I enjoyed this spot mainly because it was so secluded and only a few other people were here. Unfortunately, I didn’t bring my swimsuit but if you want to enjoy Deckertown falls to its fullest, I recommend going for a swim and taking photos right under the canopy of rushing water.
Waterfall Height: 70 ft
Distance: You can see the falls about 100 feet from the parking area
Difficulty: Easy to get there, hard to climb up to the upper falls which is not recommended
Best time to view: Summer to early Fall
Parking: Limited, a small dirt lot at the end of a residential street enough for 3-4 cars
This beautiful 150ft waterfall is located in Lodi. It is unfortunately closed to the public. New property ownership has changed, and no trespassing signs are posted all over the area. There is no trail; you can only view the waterfall if you walk upstream through the stream.
Hector Falls is around 165ft and is quite a sight that seemingly comes out of nowhere when traveling down Rt 414. Unfortunately, only a portion is viewable while driving along the road. It is on the southeast side of Seneca Lake, about 3.0 miles north of Watkins Glen. You can view the 50ft section above the road from the car as you drive-by, or get a close-up view via kayak or boat on Seneca Lake.
There are a few spots to pull over right past the bridge if you want to get out of your car. Unfortunately, there is no official path to see the entirety of the falls, but if the water level is low, it’s possible to climb down to the base of the falls via a small footpath on the south end of the bridge.
Exercise extreme caution if getting out of your car to view the falls. Cars travel fast down Rt 414 and there is no official viewing area.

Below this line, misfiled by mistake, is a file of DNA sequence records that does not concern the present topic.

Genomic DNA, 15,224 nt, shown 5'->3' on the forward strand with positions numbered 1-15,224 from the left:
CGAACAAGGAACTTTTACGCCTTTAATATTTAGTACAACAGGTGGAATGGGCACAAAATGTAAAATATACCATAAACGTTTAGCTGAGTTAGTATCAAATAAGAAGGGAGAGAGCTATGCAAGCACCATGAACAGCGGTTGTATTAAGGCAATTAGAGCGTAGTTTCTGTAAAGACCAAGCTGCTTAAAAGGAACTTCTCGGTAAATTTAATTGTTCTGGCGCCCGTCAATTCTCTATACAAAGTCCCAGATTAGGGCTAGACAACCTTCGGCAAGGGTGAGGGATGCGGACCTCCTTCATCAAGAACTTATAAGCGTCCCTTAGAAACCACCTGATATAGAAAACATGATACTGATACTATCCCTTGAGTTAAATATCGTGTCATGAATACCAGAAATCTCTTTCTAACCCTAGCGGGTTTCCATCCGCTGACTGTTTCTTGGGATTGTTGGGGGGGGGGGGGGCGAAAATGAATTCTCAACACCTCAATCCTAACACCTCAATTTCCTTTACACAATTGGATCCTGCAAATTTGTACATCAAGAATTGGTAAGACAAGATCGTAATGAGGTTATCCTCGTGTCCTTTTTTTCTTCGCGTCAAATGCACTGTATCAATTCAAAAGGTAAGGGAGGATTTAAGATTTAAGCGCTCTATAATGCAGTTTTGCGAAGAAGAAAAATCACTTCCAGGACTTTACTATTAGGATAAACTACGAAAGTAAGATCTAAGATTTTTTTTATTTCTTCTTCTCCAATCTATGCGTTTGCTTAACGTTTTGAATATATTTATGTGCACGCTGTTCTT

Waterfall Height: 165 ft, 50 ft can be seen from above the road
Distance: A short walk to view the falls from the roadside pull off
Difficulty: Easy as the view is right from your car as you drive by. To see more of the falls rent a kayak or take a boat ride on Seneca Lake
Best time to view: Year-round
Parking: A few spots off the road right past the bridge going south
Eagle Cliff Falls
Eagle Cliff waterfall is 41 feet high with a 16 ft wide plunge located within Havana Glen Park near the town of Montour Falls. The trail that leads to the falls has three flights of metal stairs but otherwise, it is a relatively flat stone trail through the gorge. The waterfall creates a natural swimming hole and smaller cascading waterfalls can be enjoyed along the trail.
The park closes in winter and gets pretty busy with campers in summer so avoid weekends and go early to enjoy this beauty peacefully.
This is one of my favorite falls to visit. It is a popular area for families and kids who love to swim but it is spacious and has plenty of exposed rocks to hang out on. Make sure to look closely at the rock wall (to the left of the main waterfall) to see the natural eagle formation, which of course has to be where the falls get their name.